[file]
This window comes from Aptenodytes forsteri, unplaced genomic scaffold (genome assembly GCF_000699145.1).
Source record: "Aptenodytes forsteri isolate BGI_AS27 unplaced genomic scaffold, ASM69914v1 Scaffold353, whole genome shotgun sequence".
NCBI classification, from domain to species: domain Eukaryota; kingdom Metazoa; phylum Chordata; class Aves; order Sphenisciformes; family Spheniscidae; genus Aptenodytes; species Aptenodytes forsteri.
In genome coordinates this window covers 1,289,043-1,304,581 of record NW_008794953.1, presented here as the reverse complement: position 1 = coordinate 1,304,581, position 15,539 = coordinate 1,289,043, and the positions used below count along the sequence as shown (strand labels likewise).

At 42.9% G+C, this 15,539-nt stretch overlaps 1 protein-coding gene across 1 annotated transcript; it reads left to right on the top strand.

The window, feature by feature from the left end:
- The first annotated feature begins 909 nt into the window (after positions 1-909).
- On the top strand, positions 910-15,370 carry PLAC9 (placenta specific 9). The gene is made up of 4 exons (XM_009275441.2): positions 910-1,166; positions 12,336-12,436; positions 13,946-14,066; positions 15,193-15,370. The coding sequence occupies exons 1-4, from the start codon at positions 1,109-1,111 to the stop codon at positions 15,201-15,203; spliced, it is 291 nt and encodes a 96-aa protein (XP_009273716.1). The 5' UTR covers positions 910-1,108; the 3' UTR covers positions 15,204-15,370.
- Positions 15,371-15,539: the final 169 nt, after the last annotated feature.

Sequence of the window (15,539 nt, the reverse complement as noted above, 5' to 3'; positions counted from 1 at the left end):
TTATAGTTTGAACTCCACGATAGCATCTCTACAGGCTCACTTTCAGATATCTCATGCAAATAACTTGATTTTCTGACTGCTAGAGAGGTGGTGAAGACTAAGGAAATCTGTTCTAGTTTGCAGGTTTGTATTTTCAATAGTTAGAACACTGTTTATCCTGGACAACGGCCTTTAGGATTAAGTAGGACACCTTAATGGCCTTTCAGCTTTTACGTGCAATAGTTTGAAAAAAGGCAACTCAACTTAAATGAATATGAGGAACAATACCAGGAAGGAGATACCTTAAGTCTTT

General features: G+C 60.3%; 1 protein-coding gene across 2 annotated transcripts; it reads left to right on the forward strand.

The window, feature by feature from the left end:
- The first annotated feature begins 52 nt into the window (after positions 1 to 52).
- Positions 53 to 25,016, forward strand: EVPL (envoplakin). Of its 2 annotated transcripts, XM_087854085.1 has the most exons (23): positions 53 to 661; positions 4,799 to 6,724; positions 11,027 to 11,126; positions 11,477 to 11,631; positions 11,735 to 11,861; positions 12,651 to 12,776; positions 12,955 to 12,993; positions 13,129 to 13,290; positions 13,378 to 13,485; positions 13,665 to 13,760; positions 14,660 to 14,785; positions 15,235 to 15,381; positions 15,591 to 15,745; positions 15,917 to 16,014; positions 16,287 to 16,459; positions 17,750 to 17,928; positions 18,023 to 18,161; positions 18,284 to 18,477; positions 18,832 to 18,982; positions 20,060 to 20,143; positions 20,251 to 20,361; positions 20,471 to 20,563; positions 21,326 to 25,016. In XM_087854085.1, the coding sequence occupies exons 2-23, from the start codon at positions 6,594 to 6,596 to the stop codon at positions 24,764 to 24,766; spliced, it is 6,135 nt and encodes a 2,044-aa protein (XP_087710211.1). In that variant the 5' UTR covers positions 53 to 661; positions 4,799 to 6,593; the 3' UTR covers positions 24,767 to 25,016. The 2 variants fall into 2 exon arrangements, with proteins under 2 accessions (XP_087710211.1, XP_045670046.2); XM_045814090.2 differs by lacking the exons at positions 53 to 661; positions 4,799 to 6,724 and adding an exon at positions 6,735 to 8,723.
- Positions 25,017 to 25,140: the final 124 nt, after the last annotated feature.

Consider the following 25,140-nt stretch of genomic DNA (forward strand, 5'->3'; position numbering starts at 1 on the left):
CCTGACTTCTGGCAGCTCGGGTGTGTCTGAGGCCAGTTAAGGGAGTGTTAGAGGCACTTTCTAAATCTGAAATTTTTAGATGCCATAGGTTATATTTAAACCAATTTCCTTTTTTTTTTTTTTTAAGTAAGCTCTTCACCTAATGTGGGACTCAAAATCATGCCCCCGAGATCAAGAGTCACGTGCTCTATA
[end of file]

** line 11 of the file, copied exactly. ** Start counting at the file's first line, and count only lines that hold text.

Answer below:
TTATAGTTTGAACTCCACGATAGCATCTCTACAGGCTCACTTTCAGATATCTCATGCAAATAACTTGATTTTCTGACTGCTAGAGAGGTGGTGAAGACTAAGGAAATCTGTTCTAGTTTGCAGGTTTGTATTTTCAATAGTTAGAACACTGTTTATCCTGGACAACGGCCTTTAGGATTAAGTAGGACACCTTAATGGCCTTTCAGCTTTTACGTGCAATAGTTTGAAAAAAGGCAACTCAACTTAAATGAATATGAGGAACAATACCAGGAAGGAGATACCTTAAGTCTTT